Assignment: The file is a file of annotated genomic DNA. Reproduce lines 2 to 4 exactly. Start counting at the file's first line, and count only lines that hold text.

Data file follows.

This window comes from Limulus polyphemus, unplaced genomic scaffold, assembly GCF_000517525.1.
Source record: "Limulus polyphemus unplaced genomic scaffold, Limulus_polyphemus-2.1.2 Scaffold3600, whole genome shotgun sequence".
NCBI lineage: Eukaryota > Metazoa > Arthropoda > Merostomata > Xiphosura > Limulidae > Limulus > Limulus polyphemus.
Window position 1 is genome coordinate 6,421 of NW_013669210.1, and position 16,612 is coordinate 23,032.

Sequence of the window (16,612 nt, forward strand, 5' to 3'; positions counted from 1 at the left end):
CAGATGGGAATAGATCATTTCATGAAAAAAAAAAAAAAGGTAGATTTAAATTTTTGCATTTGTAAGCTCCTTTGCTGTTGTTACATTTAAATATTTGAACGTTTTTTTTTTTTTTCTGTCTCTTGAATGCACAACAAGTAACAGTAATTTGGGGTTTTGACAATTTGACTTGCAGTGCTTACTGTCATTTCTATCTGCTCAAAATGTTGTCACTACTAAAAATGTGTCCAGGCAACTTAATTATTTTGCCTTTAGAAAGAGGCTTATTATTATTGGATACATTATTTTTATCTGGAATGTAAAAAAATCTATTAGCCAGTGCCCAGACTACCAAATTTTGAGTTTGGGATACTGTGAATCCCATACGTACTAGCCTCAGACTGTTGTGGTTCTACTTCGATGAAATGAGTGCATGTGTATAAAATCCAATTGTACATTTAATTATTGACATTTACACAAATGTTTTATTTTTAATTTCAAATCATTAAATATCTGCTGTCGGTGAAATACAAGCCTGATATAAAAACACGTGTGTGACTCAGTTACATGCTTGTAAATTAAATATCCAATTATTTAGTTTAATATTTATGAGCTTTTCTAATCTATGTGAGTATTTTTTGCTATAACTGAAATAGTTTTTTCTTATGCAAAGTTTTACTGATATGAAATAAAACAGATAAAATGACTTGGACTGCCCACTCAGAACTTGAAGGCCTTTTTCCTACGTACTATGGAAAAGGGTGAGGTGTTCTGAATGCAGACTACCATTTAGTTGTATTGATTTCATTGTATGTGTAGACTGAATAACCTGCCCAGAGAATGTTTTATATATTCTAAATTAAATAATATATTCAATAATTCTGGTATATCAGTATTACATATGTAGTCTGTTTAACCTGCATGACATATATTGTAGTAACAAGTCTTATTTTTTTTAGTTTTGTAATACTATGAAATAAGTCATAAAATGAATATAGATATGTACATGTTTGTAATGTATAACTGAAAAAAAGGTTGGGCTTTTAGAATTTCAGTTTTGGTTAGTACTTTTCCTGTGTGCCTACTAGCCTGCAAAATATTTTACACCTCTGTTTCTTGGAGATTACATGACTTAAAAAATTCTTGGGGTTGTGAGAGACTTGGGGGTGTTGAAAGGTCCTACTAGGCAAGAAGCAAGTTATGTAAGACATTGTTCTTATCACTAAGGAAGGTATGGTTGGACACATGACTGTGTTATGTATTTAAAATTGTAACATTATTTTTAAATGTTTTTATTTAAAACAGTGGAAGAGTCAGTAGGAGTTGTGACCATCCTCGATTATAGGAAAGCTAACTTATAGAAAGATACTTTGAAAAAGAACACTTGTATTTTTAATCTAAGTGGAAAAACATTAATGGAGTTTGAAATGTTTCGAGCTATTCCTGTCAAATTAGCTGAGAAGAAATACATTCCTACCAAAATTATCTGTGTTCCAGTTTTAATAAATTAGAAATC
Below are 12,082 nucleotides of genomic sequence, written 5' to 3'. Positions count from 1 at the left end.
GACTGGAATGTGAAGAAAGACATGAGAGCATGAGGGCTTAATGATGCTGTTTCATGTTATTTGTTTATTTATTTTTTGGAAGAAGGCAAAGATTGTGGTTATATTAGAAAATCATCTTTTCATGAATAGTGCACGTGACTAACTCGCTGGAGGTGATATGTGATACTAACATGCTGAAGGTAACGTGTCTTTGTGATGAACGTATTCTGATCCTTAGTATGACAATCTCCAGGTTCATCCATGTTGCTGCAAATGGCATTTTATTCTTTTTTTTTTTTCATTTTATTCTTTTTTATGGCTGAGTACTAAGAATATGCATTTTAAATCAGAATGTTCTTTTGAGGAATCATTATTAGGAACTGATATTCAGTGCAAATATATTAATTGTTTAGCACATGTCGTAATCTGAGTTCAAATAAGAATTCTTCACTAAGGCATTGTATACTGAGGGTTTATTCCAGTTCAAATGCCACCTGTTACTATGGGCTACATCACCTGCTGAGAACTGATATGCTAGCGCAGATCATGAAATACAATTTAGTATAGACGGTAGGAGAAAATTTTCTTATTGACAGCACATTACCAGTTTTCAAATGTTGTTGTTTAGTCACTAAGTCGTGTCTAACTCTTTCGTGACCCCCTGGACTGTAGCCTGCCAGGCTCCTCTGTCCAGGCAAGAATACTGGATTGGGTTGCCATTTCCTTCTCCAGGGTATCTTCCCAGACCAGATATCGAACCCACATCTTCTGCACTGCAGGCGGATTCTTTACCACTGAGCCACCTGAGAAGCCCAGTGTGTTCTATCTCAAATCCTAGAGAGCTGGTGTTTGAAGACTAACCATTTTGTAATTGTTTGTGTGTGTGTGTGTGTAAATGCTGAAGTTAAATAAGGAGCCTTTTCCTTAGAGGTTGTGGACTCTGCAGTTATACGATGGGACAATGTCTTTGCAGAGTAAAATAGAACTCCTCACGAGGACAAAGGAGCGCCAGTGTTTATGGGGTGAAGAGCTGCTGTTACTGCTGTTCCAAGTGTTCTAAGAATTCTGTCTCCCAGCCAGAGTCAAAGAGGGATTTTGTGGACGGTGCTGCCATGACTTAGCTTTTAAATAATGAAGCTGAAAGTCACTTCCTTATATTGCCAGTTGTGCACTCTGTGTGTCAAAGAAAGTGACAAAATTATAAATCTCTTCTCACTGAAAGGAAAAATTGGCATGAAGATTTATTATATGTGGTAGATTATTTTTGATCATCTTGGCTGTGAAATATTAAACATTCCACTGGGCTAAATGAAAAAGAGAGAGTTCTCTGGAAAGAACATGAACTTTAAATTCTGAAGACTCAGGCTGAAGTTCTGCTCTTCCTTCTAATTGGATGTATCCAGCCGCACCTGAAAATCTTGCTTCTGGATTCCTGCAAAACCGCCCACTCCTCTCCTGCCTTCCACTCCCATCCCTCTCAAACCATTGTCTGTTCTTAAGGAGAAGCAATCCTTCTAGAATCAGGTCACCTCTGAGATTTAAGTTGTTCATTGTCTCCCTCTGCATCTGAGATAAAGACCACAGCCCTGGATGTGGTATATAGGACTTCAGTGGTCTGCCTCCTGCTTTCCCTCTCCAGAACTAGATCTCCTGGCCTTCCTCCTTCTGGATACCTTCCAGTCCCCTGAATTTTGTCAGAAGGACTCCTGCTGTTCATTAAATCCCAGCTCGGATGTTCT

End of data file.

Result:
Source record: "Limulus polyphemus unplaced genomic scaffold, Limulus_polyphemus-2.1.2 Scaffold3600, whole genome shotgun sequence".
NCBI lineage: Eukaryota > Metazoa > Arthropoda > Merostomata > Xiphosura > Limulidae > Limulus > Limulus polyphemus.
Window position 1 is genome coordinate 6,421 of NW_013669210.1, and position 16,612 is coordinate 23,032.